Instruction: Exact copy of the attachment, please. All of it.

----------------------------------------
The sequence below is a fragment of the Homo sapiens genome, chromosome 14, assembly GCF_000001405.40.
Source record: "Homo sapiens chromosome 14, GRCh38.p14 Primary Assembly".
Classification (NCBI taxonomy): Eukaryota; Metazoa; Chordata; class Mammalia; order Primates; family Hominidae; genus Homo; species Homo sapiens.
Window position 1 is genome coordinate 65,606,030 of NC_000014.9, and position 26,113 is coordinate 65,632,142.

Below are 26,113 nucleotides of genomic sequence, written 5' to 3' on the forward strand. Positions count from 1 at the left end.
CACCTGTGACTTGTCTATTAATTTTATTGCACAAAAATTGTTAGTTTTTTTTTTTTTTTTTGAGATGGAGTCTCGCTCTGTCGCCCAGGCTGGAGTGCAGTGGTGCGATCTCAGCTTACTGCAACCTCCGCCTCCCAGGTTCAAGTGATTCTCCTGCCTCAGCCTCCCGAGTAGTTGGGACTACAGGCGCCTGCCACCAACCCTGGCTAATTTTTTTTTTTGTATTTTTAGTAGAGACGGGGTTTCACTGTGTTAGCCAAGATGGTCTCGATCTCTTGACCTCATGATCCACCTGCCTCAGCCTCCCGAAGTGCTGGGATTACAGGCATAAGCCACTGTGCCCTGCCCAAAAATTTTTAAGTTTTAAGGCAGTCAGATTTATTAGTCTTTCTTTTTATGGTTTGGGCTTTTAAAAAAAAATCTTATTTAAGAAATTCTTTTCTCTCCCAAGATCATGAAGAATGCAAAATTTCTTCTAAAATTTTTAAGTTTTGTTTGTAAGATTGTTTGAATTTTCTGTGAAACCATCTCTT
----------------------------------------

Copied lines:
The sequence below is a fragment of the Homo sapiens genome, chromosome 14, assembly GCF_000001405.40.
Source record: "Homo sapiens chromosome 14, GRCh38.p14 Primary Assembly".
Classification (NCBI taxonomy): Eukaryota; Metazoa; Chordata; class Mammalia; order Primates; family Hominidae; genus Homo; species Homo sapiens.
Window position 1 is genome coordinate 65,606,030 of NC_000014.9, and position 26,113 is coordinate 65,632,142.

Below are 26,113 nucleotides of genomic sequence, written 5' to 3' on the forward strand. Positions count from 1 at the left end.
CACCTGTGACTTGTCTATTAATTTTATTGCACAAAAATTGTTAGTTTTTTTTTTTTTTTTTGAGATGGAGTCTCGCTCTGTCGCCCAGGCTGGAGTGCAGTGGTGCGATCTCAGCTTACTGCAACCTCCGCCTCCCAGGTTCAAGTGATTCTCCTGCCTCAGCCTCCCGAGTAGTTGGGACTACAGGCGCCTGCCACCAACCCTGGCTAATTTTTTTTTTTGTATTTTTAGTAGAGACGGGGTTTCACTGTGTTAGCCAAGATGGTCTCGATCTCTTGACCTCATGATCCACCTGCCTCAGCCTCCCGAAGTGCTGGGATTACAGGCATAAGCCACTGTGCCCTGCCCAAAAATTTTTAAGTTTTAAGGCAGTCAGATTTATTAGTCTTTCTTTTTATGGTTTGGGCTTTTAAAAAAAAATCTTATTTAAGAAATTCTTTTCTCTCCCAAGATCATGAAGAATGCAAAATTTCTTCTAAAATTTTTAAGTTTTGTTTGTAAGATTGTTTGAATTTTCTGTGAAACCATCTCTT